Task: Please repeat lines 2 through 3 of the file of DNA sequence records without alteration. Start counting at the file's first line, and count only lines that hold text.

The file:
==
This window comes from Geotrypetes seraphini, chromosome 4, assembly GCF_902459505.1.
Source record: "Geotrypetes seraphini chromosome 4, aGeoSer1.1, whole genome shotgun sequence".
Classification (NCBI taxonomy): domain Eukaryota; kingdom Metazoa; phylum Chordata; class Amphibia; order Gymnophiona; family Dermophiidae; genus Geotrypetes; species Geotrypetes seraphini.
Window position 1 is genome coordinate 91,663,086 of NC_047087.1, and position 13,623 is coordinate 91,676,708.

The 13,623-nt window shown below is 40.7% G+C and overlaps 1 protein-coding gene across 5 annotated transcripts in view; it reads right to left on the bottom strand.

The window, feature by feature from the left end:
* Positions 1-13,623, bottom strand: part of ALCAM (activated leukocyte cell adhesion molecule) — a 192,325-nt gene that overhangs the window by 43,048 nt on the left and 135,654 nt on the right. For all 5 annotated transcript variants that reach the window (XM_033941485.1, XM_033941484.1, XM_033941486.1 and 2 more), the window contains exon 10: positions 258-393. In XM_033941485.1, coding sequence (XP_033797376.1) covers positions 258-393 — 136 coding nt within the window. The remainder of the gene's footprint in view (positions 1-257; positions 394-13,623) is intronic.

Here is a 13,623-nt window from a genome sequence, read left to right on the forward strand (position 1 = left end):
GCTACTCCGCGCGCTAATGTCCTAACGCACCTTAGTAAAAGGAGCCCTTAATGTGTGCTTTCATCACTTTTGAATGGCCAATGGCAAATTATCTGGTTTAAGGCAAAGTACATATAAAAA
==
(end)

Source record: "Geotrypetes seraphini chromosome 4, aGeoSer1.1, whole genome shotgun sequence".
Classification (NCBI taxonomy): domain Eukaryota; kingdom Metazoa; phylum Chordata; class Amphibia; order Gymnophiona; family Dermophiidae; genus Geotrypetes; species Geotrypetes seraphini.